Slavery and Manners

William Wilberforce is often cited as a leader in the movement against slavery.  Lesser known was his campaign to reform the manners of a society that had become lax, lewd and lascivious (all great words to say that they were more inclined to satisfying their own desires rather than looking out for the good of others).

As I sat over tea today, I entered into a discussion about freedom and boundaries.  Certainly the slave trade was a boundary beyond sense and reason – if we truly take into account the thought that we should “do unto others as we would have them do unto us.”  At the same time, to be released from slavery still means that you must work within a culture to enhance the culture and not threaten those who make up the culture.

I think many of us think that getting rid of all rules means we are no longer slaves!  As Wilberforce would have seen, the riddance of slavery (as practiced at that time) was an affront to the “Golden Rule.”  At the same time, unbridled lust and wilful destruction – living without manners – was also an affront to the “Golden Rule.”  Somewhere in between is where a society will be seen as “the good.”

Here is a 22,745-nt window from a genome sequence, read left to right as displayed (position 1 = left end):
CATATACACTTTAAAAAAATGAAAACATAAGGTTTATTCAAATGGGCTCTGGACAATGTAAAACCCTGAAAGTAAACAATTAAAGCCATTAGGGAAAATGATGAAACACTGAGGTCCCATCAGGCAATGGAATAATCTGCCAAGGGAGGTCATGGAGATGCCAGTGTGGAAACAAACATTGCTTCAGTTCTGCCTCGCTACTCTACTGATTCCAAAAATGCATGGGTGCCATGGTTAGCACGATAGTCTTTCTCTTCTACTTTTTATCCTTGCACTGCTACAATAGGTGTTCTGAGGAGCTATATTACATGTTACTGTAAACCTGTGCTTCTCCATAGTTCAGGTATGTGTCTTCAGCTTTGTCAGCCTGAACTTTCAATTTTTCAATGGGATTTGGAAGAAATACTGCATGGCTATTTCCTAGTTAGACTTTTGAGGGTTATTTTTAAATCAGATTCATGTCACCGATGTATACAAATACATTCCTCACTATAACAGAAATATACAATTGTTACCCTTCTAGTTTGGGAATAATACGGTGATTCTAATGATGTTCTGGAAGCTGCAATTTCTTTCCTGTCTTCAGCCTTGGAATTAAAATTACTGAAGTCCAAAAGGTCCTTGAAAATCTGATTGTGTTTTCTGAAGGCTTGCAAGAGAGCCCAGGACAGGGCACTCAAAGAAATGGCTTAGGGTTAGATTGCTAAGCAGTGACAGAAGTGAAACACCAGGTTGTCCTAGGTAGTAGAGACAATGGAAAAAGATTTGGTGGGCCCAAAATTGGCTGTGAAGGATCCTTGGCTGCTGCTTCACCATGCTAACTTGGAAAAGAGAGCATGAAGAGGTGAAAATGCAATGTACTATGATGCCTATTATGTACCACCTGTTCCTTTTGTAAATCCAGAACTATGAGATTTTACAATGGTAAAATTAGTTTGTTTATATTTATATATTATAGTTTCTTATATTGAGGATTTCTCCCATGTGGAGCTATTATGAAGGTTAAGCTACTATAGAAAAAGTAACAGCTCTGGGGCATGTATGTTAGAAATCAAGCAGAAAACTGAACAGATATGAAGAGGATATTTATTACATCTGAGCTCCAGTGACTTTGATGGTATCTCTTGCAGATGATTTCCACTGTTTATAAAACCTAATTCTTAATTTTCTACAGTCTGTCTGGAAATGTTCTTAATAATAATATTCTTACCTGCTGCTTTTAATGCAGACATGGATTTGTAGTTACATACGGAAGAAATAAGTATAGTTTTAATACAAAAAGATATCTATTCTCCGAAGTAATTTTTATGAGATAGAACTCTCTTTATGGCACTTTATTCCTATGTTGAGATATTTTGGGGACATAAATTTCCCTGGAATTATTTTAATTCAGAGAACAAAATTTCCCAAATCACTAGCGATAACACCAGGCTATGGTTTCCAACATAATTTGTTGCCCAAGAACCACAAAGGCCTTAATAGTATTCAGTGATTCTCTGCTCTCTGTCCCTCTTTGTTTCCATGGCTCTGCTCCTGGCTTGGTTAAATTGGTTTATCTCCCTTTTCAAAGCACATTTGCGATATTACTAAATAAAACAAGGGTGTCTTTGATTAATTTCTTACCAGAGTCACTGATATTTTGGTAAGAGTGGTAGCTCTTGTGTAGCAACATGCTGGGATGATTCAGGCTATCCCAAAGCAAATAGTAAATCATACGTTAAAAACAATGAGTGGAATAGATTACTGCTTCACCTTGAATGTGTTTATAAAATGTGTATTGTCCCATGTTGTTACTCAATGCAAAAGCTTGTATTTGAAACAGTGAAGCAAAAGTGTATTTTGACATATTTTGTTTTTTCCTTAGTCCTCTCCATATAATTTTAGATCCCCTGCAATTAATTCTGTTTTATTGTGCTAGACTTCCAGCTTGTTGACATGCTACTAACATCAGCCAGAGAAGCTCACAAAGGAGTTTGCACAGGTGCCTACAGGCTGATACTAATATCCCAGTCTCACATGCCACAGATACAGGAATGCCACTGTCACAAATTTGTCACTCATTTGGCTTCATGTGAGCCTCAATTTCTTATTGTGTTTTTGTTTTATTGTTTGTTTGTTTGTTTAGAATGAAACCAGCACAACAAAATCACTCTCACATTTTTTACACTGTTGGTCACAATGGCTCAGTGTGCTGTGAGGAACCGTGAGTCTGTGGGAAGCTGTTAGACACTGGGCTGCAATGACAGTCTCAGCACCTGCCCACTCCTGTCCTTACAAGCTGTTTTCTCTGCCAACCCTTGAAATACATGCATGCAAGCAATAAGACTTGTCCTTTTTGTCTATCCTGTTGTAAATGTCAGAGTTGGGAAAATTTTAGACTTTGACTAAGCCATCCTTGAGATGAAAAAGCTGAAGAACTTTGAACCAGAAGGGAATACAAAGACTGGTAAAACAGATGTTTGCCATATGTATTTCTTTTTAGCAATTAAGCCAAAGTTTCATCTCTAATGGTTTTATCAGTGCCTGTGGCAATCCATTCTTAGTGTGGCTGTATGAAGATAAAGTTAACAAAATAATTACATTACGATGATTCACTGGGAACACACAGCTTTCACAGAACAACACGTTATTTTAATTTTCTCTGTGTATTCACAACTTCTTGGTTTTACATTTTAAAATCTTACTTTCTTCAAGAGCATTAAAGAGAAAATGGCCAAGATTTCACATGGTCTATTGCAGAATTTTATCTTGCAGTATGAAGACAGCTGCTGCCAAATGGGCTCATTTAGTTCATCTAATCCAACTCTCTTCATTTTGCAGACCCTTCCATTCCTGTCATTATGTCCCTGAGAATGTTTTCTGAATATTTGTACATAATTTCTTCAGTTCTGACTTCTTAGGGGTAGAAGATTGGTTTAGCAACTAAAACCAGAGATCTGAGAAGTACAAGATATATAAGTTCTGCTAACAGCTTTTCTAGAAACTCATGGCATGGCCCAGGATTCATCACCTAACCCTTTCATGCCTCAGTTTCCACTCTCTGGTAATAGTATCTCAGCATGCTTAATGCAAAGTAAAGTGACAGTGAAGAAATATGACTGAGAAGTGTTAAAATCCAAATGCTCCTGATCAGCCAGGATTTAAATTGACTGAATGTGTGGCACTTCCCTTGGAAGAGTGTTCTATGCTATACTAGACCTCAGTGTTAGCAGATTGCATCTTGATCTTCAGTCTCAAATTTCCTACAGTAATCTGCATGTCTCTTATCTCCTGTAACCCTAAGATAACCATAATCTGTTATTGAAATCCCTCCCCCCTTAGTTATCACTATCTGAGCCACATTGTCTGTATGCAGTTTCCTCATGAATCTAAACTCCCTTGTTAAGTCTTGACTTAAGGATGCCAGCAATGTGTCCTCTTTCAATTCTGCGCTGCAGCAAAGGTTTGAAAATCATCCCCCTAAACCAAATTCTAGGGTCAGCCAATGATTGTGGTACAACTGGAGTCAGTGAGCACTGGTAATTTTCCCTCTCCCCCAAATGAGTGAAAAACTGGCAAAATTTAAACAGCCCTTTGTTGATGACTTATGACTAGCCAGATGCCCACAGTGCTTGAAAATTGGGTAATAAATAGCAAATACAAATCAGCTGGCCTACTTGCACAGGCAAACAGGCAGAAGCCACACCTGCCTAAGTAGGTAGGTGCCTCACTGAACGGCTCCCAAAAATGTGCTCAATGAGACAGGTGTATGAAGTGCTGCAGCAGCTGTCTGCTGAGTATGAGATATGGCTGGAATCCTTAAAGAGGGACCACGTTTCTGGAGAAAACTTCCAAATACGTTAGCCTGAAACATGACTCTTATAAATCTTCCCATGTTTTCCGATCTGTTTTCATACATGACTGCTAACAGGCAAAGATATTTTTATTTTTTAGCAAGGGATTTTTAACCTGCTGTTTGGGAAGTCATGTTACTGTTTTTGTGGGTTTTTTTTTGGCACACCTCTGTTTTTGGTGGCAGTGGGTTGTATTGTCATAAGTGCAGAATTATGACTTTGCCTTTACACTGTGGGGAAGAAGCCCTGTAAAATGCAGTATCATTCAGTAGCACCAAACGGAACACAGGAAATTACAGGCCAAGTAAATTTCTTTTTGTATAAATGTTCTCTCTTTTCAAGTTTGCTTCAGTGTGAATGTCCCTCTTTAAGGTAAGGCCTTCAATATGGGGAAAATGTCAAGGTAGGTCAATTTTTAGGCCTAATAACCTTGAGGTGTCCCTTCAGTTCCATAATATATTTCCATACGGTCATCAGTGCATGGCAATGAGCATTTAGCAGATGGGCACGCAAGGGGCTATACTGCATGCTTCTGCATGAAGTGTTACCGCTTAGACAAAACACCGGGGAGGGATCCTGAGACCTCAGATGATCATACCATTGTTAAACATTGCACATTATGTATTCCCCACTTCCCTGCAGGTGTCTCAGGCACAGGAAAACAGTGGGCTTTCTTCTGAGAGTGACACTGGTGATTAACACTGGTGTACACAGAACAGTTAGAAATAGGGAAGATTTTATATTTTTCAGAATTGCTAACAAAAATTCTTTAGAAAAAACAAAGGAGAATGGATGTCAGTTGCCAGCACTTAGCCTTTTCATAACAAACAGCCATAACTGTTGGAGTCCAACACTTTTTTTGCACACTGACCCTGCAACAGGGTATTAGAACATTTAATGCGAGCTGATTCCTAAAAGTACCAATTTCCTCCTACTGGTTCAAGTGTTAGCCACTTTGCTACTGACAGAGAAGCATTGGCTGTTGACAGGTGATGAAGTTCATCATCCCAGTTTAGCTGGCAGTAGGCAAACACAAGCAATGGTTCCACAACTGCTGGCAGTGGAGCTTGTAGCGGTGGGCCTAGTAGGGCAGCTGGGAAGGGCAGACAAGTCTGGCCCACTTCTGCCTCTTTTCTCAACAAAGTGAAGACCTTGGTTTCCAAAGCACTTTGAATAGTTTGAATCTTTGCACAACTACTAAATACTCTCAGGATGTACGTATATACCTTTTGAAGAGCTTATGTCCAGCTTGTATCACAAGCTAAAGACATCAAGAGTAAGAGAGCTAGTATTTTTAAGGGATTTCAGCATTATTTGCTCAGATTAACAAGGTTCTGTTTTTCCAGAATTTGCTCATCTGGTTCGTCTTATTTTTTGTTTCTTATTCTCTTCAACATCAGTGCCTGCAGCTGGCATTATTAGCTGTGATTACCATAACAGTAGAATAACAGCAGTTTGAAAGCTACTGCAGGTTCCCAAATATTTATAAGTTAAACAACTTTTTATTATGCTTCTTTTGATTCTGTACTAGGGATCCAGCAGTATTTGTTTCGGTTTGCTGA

Of course, in the midst of all this discussion, there is a recognition that we tend towards ourselves and not others.  Only a changed heart – one that seeks the good of others and the proper place of our creator – will truly be able to reform a society.  Which is why I keep turning back to Jesus for direction – God as man, God’s change agent for our world.

One thought on “Slavery and Manners

  1. May we always strive to live under God’s direction through the teachings of Jesus. We could all do a lot better in life if we thought along the same lines as Mr. Wilberforce. May God reach into the hearts of the citizens of our society and leave his mark.

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